Leaders of South Korea and the United States have agreed to delay Seoul’s scheduled takeover of wartime operational control of its troops to Dec. 1, 2015, pushing back the transfer date three years and seven months.
The decision was made at a meeting between presidents Lee Myung-bak and Barack Obama before the Group of 20 financial summit on June 26.
The two leaders also discussed security issues and North Korea’s recent provocation, government officials said.
When the Korean War(1950–53) began, South Korea handed over peacetime and wartime operationa control of its soldiers to the U.S.-led United Nations Command, after which the South Korea‑U.S. Combined Forces Command gained the authority.
In 1994, Seoul regained peacetime control and the Roh Moo-hyun administration struck a deal with Washington in 2007 that Seoul would command its troops in wartime starting April 17, 2012.
Seoul and Washington have been discussing about the wartime operational control takeover issue since May last year when both sides recognized the adjustment of the schedule of the transfer.
The Lee administration has said an altered security environment on the Korean Peninsula made the transfer of authority inappropriate. Since the agreement in 2007, North Korea conducted a second nuclear test in May 25 of last year.
South Korean Defense Minister Kim Tae-young and the U.S. Defense Secretary Robert Gates agreed in October last year during the 41st South Korea‑U.S. Security Consultative Meeting that they would discuss about the transition while monitoring the North’s movement and its threats and talk over the matter in the military commission meeting.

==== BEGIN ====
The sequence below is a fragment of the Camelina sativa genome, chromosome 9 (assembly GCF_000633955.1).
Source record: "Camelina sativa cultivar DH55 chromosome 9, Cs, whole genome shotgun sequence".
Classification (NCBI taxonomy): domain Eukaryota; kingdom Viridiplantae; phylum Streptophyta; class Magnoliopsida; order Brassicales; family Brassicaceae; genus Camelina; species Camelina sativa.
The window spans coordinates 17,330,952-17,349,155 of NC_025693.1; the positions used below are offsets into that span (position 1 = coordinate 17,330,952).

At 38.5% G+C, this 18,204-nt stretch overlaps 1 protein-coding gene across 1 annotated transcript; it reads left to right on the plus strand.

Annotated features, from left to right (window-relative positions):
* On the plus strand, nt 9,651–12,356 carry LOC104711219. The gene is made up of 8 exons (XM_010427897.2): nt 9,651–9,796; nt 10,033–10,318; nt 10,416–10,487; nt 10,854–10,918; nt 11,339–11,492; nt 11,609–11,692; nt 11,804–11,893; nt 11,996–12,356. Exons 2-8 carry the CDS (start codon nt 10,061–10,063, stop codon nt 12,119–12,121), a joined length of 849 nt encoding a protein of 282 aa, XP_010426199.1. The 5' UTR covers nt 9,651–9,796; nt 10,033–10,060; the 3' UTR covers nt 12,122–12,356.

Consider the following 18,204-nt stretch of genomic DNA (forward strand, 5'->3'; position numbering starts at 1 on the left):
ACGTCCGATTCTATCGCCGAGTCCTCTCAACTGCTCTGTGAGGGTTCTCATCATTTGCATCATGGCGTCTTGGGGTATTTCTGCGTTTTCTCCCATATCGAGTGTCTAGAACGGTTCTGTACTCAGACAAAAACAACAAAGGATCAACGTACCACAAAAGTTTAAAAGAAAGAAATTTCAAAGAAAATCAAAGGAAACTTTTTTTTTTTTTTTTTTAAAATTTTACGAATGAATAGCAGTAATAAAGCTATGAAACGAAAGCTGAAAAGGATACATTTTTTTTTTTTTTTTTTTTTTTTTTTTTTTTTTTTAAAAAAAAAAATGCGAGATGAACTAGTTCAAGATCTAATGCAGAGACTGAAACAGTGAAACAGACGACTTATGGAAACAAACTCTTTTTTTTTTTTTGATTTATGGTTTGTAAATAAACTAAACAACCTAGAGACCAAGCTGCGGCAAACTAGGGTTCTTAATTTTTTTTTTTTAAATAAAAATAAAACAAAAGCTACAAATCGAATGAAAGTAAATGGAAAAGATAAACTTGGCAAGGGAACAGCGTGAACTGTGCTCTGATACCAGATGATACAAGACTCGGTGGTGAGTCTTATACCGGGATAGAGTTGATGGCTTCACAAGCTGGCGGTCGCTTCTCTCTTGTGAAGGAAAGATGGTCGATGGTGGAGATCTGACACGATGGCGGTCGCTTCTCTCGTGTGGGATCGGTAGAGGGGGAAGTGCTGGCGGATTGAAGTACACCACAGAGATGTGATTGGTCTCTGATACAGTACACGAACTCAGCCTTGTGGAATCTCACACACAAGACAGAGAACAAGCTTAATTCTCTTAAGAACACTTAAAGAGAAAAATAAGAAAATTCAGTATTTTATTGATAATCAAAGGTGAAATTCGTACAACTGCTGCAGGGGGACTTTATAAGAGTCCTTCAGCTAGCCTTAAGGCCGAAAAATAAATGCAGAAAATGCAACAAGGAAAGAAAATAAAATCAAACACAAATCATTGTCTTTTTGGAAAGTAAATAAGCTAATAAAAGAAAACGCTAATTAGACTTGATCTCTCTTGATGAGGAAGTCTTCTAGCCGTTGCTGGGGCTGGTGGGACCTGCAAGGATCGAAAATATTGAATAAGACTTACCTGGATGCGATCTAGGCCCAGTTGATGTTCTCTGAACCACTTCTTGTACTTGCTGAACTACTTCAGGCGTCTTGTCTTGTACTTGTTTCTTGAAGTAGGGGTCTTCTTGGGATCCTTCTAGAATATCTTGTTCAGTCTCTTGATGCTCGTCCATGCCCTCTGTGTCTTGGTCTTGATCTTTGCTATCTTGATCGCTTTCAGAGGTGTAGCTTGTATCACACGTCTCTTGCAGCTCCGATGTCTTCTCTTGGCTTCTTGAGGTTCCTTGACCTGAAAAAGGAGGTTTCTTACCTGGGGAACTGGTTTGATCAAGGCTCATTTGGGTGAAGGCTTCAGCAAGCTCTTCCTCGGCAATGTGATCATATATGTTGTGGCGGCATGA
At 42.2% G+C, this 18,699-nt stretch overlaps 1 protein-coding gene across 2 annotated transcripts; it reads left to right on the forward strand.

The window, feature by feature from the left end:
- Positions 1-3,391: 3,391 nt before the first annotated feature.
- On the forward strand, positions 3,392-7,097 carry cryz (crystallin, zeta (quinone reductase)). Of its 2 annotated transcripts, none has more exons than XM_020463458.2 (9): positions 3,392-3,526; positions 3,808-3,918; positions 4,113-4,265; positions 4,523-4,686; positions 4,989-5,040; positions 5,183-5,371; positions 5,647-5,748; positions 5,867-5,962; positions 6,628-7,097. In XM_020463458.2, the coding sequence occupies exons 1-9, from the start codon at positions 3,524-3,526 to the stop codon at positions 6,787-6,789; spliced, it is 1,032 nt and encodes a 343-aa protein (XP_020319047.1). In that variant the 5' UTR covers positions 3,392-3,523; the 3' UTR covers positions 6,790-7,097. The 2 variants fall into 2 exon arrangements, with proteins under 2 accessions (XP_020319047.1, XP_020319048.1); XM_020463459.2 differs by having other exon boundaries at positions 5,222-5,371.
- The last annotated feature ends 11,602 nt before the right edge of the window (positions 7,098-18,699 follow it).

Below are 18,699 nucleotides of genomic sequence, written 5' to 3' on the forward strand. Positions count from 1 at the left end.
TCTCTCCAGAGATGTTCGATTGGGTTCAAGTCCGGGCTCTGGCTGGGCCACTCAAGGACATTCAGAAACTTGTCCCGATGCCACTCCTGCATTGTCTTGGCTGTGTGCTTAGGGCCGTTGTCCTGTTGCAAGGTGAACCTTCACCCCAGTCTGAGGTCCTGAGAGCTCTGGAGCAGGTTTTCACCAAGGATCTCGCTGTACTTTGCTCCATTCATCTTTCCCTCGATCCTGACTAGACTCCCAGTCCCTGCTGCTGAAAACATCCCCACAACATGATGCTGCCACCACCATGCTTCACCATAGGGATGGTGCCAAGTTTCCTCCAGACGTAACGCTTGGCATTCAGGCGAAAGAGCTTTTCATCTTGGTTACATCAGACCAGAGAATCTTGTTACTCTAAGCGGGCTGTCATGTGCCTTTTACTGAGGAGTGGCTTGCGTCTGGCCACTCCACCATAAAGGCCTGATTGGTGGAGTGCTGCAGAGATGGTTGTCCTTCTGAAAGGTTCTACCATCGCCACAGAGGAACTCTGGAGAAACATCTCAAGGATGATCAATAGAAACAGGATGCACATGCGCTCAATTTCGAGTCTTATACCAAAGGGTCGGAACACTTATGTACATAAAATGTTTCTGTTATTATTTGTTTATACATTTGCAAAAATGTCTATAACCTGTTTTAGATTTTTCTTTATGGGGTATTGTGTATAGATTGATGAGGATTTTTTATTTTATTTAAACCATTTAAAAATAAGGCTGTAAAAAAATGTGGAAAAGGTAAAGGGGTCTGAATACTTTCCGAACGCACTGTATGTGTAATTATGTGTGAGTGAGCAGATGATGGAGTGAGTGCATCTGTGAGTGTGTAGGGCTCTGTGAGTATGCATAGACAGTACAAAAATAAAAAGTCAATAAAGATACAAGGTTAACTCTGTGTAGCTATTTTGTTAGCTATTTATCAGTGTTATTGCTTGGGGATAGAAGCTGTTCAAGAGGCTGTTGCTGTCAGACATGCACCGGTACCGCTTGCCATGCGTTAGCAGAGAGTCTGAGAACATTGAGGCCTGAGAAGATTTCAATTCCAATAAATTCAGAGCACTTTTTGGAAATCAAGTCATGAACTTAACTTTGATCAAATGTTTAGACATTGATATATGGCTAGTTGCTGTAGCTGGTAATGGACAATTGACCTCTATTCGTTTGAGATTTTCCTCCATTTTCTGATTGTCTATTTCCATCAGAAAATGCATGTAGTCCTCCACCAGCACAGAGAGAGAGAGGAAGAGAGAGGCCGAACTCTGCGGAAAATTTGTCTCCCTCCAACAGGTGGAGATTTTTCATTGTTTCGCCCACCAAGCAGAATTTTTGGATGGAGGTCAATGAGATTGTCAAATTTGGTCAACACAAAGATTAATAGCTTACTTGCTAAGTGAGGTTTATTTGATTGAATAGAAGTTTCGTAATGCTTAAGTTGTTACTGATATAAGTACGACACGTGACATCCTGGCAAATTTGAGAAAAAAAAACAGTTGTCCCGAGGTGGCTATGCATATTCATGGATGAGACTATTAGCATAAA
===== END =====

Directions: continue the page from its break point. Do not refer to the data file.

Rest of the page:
In addition, civic groups related to security in South Korea have also urged the delay of the operational control. They said that the South Korea‑U.S. alliance could be weakened if the troop control is transferred as it is scheduled. Civic groups concerned of security vacuum that could be widened in case of early transition.
Now that a new date has been chosen, Lee and Obama agreed to order their defense policy makers to map out a new transition plan as well.
Defense and foreign affairs ministers of the two nations will meet in July. The two presidents said they expect the meeting to bolster their alliance.
In a press briefing, Kim Sung-hwan, Blue House senior secretary for foreign affairs and security, said that Seoul is able to secure its own intelligence gathering ability, strategic command and communication system and precision bombing skills by 2015. Kim added that the establishment of the ground operation command and the relocation of the Yongsan base to Pyeongtaek, Gyeonggi, is slated to be completed in 2015.
Kim rejected some liberal politicians’ views that Seoul was abandoning its “military sovereignty.” He also dismissed speculation that Washington had requested something in return for agreeing with Seoul’s request.
Currently, South Korea is relying on American KH-11 military satellite, U‑2 and RC-135 reconnaissance aircraft and Aegis-equipped warship in gathering intelligence related to Pyongyang’s movement.
However, Seoul is planning to spend 100 billion won ($81.4 million) to build electromagnetic pulse, Guided Bomb Unit 28, Joint Air to Surface Standoff Missile and Joint Direct Attack Munition by 2014.
South Korea is also planning to create operational unit that is equipped with alert radar by 2012 that could detect North Korea’s intention to fire ballistic missiles.
Defense minister Kim Tae-young had called the scheduled transition in public “the worst case scenario for the military” because the North could bolster its nuclear capability by 2012.
Ministry of National Defense[MND], Republic of Korea